Parents must understand that an interview between their child and the judge may be granted and that it serves as evidence that might be used by the court to decide a custody case. However, the law doesn’t oblige the judge to follow the child’s wishes — they retain the power to decide custody, possession, and access.

– Child Runs Away to the Non-Custodial Parent

Probably the most challenging situation for a parent is when a child runs off to a non-custodial parent after a divorce is finalized. Such situations can be problematic for both parents, but they should remember that they are obligated to abide by a custody order once the court issues it.

When a child runs away to the parent without custody, both parents are still required to abide by the custody order. As such, the parents should report the incident to the authorities. Until a legal modification of the custody order is done, the child should continue to live with the custodial parent, often referred to as the managing conservator.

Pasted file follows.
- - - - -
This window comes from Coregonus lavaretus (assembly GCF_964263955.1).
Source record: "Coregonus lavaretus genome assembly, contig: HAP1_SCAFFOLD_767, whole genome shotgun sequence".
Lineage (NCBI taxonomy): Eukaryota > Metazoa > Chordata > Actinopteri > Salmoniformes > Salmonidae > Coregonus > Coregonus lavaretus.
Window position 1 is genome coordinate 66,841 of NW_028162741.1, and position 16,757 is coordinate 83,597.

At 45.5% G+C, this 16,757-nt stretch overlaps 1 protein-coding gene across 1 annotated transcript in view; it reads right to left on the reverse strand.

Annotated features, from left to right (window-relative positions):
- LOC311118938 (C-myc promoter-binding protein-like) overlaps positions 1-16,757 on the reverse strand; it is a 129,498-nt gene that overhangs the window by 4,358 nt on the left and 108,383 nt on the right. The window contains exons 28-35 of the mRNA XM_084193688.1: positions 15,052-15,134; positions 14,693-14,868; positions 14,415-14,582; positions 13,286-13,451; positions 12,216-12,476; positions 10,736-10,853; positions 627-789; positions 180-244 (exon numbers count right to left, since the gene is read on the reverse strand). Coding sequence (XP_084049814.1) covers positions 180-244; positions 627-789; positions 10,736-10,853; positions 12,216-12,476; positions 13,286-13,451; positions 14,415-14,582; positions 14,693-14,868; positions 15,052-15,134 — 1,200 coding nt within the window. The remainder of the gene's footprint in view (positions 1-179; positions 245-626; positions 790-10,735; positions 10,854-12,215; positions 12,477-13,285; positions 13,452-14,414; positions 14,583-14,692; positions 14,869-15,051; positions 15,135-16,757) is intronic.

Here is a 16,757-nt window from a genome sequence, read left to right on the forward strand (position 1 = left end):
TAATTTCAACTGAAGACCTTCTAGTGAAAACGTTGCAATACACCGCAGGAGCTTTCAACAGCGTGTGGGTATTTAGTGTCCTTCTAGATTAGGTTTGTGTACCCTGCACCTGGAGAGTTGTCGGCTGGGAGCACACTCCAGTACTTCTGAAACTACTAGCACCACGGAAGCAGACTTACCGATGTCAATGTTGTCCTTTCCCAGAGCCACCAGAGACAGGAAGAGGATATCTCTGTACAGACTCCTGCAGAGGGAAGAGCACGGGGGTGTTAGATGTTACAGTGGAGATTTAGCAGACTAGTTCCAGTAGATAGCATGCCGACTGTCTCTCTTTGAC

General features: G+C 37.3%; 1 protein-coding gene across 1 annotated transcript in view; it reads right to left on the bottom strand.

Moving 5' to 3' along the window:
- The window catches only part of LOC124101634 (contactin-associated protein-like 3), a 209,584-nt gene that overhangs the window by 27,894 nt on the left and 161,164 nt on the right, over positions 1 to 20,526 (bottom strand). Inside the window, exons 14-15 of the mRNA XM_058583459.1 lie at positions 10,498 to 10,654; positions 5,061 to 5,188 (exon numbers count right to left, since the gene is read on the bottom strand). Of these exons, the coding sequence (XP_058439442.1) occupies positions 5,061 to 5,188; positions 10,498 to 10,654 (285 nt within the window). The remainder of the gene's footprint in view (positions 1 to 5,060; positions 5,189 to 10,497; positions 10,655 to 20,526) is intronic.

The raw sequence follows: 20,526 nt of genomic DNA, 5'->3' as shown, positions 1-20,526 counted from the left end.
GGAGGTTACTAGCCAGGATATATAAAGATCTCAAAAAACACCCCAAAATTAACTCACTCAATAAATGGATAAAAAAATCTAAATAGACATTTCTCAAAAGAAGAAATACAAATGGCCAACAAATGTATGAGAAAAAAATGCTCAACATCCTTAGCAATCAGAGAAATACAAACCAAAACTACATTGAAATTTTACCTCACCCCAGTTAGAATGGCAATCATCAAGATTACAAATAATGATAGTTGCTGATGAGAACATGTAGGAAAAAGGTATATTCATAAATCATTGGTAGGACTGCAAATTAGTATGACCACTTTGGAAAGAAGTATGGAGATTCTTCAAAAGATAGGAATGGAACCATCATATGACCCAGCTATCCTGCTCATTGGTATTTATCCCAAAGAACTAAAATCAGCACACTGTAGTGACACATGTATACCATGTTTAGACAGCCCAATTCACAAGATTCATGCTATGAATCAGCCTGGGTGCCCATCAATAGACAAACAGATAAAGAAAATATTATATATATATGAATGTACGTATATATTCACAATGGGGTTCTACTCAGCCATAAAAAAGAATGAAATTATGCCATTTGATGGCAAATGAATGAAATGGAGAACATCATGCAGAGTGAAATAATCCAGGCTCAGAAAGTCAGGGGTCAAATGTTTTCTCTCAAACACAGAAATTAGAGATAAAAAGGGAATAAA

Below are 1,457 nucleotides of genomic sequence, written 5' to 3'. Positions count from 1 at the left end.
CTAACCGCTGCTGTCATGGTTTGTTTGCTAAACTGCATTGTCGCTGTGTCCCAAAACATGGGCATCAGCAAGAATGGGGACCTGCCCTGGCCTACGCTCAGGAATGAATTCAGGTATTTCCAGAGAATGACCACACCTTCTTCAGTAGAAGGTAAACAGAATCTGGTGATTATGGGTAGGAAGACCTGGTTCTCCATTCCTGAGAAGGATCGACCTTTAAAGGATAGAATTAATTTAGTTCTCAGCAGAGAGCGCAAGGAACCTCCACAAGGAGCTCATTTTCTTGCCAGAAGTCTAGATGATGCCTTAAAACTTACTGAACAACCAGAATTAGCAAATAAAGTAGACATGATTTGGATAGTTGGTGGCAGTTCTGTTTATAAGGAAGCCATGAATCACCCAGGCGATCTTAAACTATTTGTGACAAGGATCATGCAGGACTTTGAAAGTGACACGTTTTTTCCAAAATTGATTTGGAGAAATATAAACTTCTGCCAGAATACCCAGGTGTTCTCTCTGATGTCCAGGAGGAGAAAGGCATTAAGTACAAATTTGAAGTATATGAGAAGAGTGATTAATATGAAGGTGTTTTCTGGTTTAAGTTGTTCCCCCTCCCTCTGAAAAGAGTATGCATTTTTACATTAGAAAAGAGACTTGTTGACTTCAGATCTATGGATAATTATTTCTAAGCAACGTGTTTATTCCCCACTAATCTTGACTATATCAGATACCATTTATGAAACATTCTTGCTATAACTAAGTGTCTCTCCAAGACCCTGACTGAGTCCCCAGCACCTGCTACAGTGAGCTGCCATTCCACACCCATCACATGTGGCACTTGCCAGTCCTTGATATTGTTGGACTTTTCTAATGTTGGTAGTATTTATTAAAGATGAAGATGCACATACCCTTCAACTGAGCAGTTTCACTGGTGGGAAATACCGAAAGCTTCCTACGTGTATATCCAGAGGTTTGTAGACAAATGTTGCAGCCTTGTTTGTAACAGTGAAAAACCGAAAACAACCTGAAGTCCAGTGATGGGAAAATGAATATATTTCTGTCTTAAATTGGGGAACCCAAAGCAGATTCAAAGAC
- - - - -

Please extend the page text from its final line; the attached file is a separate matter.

When resolving this issue, parents must understand why their child left the custodial parent’s home. Some of the reasons include the following:

  • They are missing their old friends, school, or neighborhood.
  • They want to be around the other parent more.
  • They are approaching their late teens and want to stay with a parent of the same sex.
  • They are fed up with the custodial parent’s rules and demands.
  • They are experiencing child abuse.

If you’re a non-custodial parent and suspect that the child could be subject to abuse, you must report it to the authorities.

– Child Chooses Not to Visit a Parent in Texas

When a judge finalizes a Texas divorce, they enter a custody order specifying the child’s legal and physical custody. Additionally, a custody order sets a visitation schedule that specifies when each parent picks up or drops off their child. The terms of the custody order are legally binding on both parents.